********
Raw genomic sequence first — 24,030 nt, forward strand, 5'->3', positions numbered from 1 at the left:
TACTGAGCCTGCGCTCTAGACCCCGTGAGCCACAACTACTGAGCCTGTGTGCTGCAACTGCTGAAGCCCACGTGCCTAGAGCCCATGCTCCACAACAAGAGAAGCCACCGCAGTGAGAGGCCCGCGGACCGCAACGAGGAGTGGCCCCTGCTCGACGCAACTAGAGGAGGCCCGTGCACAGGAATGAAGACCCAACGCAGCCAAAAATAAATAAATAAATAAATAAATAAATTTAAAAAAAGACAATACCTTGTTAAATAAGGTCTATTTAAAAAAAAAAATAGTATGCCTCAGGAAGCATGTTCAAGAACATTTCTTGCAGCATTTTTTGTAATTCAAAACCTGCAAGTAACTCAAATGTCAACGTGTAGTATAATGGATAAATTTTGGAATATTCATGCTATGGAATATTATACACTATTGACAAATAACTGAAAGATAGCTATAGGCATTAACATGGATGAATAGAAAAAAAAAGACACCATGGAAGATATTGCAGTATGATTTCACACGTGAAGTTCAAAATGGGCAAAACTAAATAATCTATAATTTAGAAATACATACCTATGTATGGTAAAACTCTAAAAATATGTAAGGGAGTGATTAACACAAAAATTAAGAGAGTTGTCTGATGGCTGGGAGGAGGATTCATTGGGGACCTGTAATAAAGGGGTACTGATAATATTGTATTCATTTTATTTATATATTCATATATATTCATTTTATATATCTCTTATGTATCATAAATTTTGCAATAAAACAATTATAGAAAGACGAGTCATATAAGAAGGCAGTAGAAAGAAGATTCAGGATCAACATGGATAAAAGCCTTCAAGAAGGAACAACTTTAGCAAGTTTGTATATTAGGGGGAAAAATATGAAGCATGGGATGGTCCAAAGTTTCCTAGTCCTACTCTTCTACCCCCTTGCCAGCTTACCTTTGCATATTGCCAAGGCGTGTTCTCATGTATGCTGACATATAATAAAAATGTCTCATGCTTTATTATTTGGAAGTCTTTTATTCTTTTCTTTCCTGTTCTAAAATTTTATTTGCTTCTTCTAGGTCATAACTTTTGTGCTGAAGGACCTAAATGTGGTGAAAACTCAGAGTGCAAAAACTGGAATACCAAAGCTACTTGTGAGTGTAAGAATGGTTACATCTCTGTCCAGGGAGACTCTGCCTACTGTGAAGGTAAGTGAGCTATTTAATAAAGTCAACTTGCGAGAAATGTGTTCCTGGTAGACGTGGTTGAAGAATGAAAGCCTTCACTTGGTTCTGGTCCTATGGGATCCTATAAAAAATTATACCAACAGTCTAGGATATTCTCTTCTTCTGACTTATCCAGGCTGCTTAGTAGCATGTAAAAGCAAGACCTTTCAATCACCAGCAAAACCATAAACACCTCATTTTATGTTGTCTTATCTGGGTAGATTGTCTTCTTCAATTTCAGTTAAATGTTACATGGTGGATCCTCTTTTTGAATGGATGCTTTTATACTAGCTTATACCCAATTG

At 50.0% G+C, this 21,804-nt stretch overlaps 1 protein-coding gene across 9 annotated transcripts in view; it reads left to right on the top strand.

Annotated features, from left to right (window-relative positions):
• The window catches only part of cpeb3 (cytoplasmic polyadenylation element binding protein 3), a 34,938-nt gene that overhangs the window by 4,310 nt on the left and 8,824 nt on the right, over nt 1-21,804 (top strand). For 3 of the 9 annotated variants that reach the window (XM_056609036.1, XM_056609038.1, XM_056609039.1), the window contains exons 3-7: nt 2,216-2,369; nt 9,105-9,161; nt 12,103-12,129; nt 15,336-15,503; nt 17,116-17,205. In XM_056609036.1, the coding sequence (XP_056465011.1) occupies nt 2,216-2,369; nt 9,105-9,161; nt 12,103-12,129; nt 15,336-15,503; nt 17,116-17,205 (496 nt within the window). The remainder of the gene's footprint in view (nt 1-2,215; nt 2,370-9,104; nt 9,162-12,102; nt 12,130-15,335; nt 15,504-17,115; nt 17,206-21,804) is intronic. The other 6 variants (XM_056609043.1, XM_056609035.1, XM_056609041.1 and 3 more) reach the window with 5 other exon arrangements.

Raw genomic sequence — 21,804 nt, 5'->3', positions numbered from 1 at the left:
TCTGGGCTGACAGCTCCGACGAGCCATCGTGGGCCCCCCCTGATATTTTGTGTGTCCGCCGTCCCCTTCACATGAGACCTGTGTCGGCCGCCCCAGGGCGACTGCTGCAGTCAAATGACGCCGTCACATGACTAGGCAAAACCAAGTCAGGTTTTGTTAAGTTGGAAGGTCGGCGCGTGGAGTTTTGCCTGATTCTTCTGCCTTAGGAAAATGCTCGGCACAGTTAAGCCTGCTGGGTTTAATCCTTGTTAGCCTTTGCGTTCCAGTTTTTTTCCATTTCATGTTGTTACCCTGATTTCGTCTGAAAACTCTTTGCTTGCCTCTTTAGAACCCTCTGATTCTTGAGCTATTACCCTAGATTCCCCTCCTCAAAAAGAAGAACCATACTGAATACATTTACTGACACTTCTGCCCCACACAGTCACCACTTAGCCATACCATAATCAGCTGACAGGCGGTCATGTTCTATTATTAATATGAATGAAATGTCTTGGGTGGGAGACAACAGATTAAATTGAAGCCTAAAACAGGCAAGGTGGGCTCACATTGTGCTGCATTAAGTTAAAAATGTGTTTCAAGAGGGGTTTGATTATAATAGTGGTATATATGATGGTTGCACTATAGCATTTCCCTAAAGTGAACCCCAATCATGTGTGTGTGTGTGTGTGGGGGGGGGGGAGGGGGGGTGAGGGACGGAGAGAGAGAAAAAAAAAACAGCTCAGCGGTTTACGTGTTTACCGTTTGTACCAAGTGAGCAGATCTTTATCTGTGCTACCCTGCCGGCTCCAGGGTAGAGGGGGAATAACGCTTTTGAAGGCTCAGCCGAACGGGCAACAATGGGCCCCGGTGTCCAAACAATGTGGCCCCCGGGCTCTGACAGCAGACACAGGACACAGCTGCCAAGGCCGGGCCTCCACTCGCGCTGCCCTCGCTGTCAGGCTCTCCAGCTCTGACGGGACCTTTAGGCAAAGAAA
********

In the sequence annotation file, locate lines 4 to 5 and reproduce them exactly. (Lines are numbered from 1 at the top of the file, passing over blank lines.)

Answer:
Annotated features, from left to right (window-relative positions):
• The window catches only part of cpeb3 (cytoplasmic polyadenylation element binding protein 3), a 34,938-nt gene that overhangs the window by 4,310 nt on the left and 8,824 nt on the right, over nt 1-21,804 (top strand). For 3 of the 9 annotated variants that reach the window (XM_056609036.1, XM_056609038.1, XM_056609039.1), the window contains exons 3-7: nt 2,216-2,369; nt 9,105-9,161; nt 12,103-12,129; nt 15,336-15,503; nt 17,116-17,205. In XM_056609036.1, the coding sequence (XP_056465011.1) occupies nt 2,216-2,369; nt 9,105-9,161; nt 12,103-12,129; nt 15,336-15,503; nt 17,116-17,205 (496 nt within the window). The remainder of the gene's footprint in view (nt 1-2,215; nt 2,370-9,104; nt 9,162-12,102; nt 12,130-15,335; nt 15,504-17,115; nt 17,206-21,804) is intronic. The other 6 variants (XM_056609043.1, XM_056609035.1, XM_056609041.1 and 3 more) reach the window with 5 other exon arrangements.